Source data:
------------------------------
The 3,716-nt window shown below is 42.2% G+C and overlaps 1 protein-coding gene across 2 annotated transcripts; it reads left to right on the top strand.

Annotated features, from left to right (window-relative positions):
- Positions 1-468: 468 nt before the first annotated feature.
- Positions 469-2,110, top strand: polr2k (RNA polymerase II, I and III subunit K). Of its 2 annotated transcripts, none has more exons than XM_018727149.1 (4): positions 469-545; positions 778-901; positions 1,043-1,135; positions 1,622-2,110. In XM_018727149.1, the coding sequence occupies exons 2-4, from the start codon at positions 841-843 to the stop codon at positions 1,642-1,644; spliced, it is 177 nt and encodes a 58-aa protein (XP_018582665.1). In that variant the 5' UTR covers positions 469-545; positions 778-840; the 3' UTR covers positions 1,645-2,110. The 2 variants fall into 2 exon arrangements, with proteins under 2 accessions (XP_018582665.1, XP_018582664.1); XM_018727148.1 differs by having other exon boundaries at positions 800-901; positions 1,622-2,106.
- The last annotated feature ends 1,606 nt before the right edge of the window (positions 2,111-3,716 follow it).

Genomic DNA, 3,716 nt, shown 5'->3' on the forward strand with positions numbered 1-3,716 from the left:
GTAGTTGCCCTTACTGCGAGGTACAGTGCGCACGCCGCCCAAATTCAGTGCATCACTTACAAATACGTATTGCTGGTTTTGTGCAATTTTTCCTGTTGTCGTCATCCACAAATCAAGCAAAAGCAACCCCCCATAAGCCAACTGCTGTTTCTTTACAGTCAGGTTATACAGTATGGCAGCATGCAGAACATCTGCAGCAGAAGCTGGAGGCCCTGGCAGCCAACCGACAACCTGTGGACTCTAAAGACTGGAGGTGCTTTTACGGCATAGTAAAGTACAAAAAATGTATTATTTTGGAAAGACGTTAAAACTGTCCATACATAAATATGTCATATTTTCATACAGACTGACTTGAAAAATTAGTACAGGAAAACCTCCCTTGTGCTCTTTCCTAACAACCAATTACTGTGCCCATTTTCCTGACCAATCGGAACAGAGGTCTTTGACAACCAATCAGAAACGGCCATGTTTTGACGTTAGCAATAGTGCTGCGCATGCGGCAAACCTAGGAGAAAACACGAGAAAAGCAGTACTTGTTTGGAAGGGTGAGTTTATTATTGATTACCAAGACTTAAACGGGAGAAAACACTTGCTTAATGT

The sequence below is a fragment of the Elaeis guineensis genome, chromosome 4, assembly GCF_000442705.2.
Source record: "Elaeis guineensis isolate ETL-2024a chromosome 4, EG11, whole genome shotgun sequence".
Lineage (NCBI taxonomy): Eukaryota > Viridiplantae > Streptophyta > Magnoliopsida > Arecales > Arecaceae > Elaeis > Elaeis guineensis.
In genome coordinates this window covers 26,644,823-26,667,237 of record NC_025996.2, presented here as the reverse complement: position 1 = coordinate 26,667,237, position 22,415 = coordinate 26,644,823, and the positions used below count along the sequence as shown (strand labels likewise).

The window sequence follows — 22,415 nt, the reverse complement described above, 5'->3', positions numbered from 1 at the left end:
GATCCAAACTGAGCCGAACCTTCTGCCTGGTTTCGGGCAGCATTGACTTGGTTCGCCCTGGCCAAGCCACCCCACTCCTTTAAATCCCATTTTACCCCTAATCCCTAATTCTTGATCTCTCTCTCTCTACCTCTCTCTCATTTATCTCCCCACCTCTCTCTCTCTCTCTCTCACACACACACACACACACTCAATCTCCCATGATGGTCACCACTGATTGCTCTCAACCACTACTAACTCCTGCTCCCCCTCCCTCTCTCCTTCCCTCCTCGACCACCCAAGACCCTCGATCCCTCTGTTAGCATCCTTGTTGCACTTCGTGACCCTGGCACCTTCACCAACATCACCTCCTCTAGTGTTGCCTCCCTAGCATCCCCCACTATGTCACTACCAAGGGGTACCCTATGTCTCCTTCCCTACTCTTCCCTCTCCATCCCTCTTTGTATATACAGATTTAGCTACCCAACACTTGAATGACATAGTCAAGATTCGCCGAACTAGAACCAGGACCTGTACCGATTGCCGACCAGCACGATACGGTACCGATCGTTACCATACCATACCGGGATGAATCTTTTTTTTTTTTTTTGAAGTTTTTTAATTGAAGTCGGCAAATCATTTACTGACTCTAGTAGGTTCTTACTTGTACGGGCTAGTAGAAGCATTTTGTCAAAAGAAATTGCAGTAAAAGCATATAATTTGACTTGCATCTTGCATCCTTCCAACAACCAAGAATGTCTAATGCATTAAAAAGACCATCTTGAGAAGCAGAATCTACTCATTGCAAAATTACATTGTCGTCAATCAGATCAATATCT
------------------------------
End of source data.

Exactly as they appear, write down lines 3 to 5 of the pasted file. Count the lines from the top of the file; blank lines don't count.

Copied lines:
- Positions 1-468: 468 nt before the first annotated feature.
- Positions 469-2,110, top strand: polr2k (RNA polymerase II, I and III subunit K). Of its 2 annotated transcripts, none has more exons than XM_018727149.1 (4): positions 469-545; positions 778-901; positions 1,043-1,135; positions 1,622-2,110. In XM_018727149.1, the coding sequence occupies exons 2-4, from the start codon at positions 841-843 to the stop codon at positions 1,642-1,644; spliced, it is 177 nt and encodes a 58-aa protein (XP_018582665.1). In that variant the 5' UTR covers positions 469-545; positions 778-840; the 3' UTR covers positions 1,645-2,110. The 2 variants fall into 2 exon arrangements, with proteins under 2 accessions (XP_018582665.1, XP_018582664.1); XM_018727148.1 differs by having other exon boundaries at positions 800-901; positions 1,622-2,106.
- The last annotated feature ends 1,606 nt before the right edge of the window (positions 2,111-3,716 follow it).